What is deformational plagiocephaly?
How is deformational plagiocephaly different from craniosynostosis?
|Craniosynostosis is premature fusion of one or more of the sutures in the skull. True synostosis may limit the size of the cranial vault (skull) and therefore impair brain growth. The diagnosis is made after a clinical evaluation by a craniofacial surgeon and/or a neurosurgeon. X-rays and CT scans of the head may be performed to confirm the diagnosis of craniosynostosis. Surgery is usually the recommended treatment.|
In deformational plagiocephaly, there is no fusion of the skull sutures. It is a clinical diagnosis made after a thorough medical history and physical examination by a craniofacial surgeon or neurosurgeon. X-rays and/or CT scans are usually not necessary. Treatment of deformational plagiocephaly generally includes positioning and/or helmeting.
The major differences between craniosynostosis and deformational plagiocephaly are summarized in the chart below:
What causes deformational plagiocephaly ?
|By keeping an infant's head in one position for long periods of time, the skull flattens (external pressure). Occasionally, a baby is born with this flattening because of a tight intrauterine environment (i.e., in multiple births, small maternal pelvis, or with a breech position). Other factors which may increase the risk of deformational plagiocephaly include the following:|
Is deformational plagiocephaly becoming more common?
|In 1992, the American Academy of Pediatrics (AAP) recommended infants sleep either on their backs or sides to reduce the risk of sudden infant death syndrome (SIDS). Since then, medical providers have noted a significant increase in the number of infants presenting with deformational or positional plagiocephaly. These deformations are positional in nature, because of the extended time an infant spends lying supine (on his/her back) in a crib, car seat, or infant swing.|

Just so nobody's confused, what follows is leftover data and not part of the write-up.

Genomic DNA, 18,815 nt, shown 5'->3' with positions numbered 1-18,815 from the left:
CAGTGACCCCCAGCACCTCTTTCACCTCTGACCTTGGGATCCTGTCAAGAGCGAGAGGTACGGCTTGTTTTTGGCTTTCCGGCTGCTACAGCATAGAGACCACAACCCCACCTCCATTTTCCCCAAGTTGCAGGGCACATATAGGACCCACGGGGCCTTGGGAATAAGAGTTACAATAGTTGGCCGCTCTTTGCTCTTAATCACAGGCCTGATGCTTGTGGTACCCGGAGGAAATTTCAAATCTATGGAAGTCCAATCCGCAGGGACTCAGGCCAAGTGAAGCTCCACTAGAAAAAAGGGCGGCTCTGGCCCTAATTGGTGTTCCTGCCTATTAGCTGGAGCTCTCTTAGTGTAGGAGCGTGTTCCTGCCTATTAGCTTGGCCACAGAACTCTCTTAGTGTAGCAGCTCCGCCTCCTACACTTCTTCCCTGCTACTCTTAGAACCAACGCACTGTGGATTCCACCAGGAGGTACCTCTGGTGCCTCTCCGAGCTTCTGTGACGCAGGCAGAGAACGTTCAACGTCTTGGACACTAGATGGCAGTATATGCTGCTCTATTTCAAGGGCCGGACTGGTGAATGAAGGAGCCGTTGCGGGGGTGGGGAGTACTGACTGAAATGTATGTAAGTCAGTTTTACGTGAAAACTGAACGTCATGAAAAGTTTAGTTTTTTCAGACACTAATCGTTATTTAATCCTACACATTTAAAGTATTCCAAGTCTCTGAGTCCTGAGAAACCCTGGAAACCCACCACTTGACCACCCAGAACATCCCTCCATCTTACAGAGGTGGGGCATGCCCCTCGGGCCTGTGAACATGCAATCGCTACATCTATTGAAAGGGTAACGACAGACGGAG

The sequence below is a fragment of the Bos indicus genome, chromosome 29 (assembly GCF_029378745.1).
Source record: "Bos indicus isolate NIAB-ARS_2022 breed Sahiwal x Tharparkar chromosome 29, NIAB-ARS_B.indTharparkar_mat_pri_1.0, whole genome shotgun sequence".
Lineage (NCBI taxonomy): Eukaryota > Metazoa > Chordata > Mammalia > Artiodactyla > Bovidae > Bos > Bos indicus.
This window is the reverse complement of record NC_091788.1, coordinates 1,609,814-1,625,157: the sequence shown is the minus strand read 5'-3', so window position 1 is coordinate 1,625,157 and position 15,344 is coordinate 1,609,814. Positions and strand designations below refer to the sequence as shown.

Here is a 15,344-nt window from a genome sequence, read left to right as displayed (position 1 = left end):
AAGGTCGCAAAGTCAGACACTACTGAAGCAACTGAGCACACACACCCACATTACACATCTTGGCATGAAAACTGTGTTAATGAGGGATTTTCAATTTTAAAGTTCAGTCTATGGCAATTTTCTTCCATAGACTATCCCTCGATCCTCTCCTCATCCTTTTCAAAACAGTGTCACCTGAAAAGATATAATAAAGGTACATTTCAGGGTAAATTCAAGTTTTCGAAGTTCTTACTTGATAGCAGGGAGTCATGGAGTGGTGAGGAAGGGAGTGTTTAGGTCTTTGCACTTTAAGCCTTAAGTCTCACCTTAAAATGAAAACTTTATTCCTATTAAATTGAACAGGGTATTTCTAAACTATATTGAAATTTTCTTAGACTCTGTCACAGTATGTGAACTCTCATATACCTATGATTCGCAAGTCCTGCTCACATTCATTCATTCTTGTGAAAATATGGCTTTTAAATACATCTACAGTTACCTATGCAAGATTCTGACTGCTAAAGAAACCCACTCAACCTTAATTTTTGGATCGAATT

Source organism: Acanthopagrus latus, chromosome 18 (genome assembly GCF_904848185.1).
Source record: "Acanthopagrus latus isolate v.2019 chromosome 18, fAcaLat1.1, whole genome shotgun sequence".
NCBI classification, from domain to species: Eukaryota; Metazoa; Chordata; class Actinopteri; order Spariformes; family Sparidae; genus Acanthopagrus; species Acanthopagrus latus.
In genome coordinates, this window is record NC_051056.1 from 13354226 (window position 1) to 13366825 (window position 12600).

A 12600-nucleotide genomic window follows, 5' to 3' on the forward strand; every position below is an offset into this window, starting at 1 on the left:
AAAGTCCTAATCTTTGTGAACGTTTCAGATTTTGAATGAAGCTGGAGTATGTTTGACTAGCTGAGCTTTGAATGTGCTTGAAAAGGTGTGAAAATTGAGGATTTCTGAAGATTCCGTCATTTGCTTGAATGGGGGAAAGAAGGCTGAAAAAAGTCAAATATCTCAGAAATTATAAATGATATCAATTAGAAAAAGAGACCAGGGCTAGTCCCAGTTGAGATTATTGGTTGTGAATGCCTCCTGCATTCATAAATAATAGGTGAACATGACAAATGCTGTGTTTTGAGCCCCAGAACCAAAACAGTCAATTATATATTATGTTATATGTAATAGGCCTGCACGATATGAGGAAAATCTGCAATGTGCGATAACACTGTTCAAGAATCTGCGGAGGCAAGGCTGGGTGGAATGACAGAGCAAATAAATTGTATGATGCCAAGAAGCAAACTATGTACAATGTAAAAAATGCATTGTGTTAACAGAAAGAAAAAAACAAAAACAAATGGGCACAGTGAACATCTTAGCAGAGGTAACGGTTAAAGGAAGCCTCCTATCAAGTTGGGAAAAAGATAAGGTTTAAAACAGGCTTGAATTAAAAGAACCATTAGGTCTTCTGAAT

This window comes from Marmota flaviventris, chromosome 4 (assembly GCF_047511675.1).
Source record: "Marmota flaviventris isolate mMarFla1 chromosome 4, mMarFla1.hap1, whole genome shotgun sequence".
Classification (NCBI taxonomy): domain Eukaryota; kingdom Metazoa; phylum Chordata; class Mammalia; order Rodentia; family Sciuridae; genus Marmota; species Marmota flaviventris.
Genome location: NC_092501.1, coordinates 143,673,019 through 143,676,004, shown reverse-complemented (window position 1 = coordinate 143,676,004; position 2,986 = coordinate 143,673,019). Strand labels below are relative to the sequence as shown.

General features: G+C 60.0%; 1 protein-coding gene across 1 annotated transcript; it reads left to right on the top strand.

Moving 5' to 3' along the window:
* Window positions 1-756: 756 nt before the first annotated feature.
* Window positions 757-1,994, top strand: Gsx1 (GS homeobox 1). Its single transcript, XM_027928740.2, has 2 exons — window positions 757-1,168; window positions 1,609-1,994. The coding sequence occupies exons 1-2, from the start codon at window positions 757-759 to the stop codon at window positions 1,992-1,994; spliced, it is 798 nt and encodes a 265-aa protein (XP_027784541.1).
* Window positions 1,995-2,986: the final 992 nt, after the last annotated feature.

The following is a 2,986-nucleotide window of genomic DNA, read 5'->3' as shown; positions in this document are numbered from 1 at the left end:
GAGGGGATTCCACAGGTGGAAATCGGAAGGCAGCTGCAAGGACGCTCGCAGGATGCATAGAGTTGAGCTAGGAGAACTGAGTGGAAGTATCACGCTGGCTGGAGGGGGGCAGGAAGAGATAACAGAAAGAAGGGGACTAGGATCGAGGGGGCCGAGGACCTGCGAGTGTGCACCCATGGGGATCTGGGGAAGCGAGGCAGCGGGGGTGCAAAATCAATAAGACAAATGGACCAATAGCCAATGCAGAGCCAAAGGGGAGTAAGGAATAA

Treatment for deformational plagiocephaly:
|Specific treatment will be determined by your child's physician based on the severity of the deformational plagiocephaly. Frequent rotation of your child's head would be the first recommendation once your infant has been diagnosed with plagiocephaly. Alternating your infant's sleep position from the back to the sides, and not putting infants on their backs when they are awake may also help prevent and treat positional plagiocephaly. Some cases do not require any treatment and the condition may resolve spontaneously when the infant begins to sit.|
If the deformity is moderate to severe and a trial of re-positioning has failed, your child's physician may recommend a cranial remodeling band or helmet.
How does helmeting correct deformational plagiocephaly?
|Helmets are usually made of an outer hard shell with a foam lining. Gentle, persistent pressures are applied to capture the natural growth of an infant's head, while inhibiting growth in the prominent areas and allowing for growth in the flat regions. As the head grows, adjustments are made frequently. The helmet essentially provides a tight, round space for the head to grow into.|
How long will my child wear a helmet?
|The average treatment with a helmet is usually three to six months, depending on the age of the infant and the severity of the condition. Careful and frequent monitoring is required. Helmets must be prescribed by a licensed physician with craniofacial experience.|
|Visit the Children's Hospital of Wisconsin Craniofacial Clinic page.|
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